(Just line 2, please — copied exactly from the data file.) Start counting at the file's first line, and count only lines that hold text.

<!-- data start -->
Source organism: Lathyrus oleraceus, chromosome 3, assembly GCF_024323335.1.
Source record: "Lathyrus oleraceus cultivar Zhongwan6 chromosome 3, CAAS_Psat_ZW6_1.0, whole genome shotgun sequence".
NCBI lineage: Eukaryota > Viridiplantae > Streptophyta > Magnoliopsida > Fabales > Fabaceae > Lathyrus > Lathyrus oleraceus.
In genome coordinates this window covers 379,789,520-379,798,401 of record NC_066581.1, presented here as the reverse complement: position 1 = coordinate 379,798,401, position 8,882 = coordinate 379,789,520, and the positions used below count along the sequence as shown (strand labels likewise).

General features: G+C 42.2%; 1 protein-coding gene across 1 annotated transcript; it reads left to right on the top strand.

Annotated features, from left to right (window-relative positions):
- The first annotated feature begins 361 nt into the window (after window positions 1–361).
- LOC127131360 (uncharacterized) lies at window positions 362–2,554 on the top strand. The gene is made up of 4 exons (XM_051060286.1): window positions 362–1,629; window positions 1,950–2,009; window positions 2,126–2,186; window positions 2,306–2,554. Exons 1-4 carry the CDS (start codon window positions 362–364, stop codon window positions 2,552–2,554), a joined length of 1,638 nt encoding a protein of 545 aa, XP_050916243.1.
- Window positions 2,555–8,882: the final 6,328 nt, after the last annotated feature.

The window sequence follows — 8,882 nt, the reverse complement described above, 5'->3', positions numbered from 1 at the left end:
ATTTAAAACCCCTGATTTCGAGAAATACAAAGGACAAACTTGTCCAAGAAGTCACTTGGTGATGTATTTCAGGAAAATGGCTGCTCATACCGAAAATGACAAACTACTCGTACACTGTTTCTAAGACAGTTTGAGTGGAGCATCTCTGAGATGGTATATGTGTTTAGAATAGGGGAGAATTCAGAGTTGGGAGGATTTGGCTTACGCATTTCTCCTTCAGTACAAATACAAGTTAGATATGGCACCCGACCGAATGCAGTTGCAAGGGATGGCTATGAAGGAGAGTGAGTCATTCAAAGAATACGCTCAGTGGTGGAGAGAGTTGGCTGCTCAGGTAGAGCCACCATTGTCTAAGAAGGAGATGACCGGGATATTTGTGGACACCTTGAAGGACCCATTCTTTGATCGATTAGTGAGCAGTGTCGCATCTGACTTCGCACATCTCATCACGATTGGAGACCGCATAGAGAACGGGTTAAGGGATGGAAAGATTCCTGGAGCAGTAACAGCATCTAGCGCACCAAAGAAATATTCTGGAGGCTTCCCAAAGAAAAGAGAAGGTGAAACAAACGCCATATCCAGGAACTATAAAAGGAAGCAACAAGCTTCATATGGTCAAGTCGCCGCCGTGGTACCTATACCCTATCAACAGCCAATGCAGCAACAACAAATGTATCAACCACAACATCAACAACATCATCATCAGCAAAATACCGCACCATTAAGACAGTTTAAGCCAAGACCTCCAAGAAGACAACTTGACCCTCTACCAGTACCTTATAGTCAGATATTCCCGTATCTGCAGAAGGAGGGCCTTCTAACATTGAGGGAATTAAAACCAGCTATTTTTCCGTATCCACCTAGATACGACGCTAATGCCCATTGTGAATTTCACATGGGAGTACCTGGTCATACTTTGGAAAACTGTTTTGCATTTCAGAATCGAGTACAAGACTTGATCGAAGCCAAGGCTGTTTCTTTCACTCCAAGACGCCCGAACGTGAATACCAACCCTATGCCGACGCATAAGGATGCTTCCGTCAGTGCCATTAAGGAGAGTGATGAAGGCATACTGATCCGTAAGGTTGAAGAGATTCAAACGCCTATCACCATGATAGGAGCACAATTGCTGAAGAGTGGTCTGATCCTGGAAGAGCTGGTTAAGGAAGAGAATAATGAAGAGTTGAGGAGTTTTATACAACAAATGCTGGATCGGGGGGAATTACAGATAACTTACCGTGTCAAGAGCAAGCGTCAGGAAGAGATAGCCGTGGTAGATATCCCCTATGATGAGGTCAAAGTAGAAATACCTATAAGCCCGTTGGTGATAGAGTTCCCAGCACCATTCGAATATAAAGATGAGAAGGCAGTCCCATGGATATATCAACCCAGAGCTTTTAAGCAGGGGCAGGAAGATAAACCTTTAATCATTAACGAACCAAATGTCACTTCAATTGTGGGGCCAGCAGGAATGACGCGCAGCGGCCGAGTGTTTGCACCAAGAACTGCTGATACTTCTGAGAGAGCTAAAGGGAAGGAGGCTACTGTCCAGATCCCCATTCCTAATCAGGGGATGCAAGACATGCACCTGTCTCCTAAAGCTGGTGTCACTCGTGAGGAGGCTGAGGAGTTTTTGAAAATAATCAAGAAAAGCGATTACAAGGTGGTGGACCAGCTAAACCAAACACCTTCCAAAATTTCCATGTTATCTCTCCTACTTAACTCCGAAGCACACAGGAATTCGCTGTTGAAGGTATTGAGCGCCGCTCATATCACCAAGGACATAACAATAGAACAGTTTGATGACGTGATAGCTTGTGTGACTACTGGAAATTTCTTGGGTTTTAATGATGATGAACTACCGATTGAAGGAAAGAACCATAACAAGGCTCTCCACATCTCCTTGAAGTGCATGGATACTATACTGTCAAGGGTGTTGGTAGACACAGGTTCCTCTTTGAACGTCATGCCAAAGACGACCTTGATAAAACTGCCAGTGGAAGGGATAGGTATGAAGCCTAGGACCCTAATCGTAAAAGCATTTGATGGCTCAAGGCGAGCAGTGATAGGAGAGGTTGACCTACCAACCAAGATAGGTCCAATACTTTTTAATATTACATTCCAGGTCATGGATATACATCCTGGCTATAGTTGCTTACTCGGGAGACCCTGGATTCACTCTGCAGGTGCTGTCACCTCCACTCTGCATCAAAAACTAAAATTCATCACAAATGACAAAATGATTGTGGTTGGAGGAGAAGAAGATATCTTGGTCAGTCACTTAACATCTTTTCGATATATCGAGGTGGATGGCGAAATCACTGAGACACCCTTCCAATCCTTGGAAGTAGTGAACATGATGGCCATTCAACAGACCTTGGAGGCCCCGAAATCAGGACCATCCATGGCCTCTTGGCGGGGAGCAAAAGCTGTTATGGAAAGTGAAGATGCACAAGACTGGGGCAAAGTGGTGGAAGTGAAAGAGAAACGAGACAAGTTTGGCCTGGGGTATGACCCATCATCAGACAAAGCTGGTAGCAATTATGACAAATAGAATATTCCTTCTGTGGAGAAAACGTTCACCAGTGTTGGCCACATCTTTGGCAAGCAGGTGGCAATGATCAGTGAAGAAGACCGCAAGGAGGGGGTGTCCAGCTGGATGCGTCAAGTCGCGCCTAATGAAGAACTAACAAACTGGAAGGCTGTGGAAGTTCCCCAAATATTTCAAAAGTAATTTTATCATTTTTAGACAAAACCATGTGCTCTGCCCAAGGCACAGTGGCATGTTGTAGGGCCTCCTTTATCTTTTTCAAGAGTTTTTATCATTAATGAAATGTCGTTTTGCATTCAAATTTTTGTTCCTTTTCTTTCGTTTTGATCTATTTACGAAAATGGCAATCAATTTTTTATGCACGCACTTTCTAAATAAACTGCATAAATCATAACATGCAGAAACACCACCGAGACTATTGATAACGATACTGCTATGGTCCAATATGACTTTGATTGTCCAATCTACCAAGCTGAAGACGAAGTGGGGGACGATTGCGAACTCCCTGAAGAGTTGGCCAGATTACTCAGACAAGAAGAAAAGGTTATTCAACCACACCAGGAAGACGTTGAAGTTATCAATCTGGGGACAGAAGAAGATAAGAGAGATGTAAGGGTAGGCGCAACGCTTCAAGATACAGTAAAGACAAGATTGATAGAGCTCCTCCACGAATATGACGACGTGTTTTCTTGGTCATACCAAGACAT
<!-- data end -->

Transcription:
Source record: "Lathyrus oleraceus cultivar Zhongwan6 chromosome 3, CAAS_Psat_ZW6_1.0, whole genome shotgun sequence".